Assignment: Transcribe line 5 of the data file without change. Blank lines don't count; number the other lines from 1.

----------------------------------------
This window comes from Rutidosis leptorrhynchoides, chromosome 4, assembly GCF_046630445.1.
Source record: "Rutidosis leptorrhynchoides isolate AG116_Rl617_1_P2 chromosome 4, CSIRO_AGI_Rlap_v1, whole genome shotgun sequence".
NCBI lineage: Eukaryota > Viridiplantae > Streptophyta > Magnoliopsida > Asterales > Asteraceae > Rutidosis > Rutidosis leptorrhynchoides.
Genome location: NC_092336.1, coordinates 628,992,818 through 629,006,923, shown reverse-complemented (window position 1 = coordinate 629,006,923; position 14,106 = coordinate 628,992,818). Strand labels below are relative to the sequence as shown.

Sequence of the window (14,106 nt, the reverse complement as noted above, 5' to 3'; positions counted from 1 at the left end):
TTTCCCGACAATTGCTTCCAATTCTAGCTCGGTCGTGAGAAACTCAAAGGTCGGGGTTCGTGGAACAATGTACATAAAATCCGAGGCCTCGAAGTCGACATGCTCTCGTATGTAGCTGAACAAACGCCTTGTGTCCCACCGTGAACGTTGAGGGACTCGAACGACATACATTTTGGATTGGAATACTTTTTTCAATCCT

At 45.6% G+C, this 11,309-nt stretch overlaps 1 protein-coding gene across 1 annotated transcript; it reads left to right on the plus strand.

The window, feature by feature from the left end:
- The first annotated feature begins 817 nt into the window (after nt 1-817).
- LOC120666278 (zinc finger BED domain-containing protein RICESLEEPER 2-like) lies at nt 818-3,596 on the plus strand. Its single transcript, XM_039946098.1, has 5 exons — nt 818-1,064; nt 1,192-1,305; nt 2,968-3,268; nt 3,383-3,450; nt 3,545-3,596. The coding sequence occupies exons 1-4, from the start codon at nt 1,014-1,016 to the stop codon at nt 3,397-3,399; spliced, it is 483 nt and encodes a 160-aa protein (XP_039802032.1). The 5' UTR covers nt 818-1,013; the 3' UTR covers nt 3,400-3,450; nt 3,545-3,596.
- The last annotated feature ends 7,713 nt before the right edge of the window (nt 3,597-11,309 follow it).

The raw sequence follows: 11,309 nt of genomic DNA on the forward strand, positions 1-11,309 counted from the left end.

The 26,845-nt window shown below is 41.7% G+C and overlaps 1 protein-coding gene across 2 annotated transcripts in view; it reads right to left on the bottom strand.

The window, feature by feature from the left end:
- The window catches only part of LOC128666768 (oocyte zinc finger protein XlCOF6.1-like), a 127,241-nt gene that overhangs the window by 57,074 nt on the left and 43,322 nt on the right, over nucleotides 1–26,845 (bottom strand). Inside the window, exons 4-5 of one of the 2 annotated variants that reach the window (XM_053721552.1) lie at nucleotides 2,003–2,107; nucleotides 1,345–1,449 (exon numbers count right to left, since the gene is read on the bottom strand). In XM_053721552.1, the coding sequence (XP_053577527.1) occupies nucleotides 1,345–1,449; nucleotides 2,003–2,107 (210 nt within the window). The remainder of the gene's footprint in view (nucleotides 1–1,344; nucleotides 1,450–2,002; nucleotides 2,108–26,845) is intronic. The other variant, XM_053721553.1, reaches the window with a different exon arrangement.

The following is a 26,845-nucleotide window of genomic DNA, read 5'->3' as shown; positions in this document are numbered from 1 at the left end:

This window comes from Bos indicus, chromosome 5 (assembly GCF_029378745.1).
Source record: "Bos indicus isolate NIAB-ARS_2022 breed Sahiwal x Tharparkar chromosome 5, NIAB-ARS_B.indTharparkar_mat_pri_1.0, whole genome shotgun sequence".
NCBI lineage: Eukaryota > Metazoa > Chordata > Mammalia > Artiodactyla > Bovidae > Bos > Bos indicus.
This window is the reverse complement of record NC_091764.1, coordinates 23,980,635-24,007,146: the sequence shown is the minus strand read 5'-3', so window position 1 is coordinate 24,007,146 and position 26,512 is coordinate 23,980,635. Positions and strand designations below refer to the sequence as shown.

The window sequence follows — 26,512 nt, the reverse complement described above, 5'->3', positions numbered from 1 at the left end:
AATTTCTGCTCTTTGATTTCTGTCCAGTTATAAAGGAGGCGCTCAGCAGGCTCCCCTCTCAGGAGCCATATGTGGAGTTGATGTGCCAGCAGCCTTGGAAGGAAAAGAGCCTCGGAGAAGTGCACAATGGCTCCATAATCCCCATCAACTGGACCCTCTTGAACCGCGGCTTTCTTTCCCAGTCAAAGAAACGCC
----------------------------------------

Sequence of the window (14,106 nt, the reverse complement as noted above, 5' to 3'; positions counted from 1 at the left end):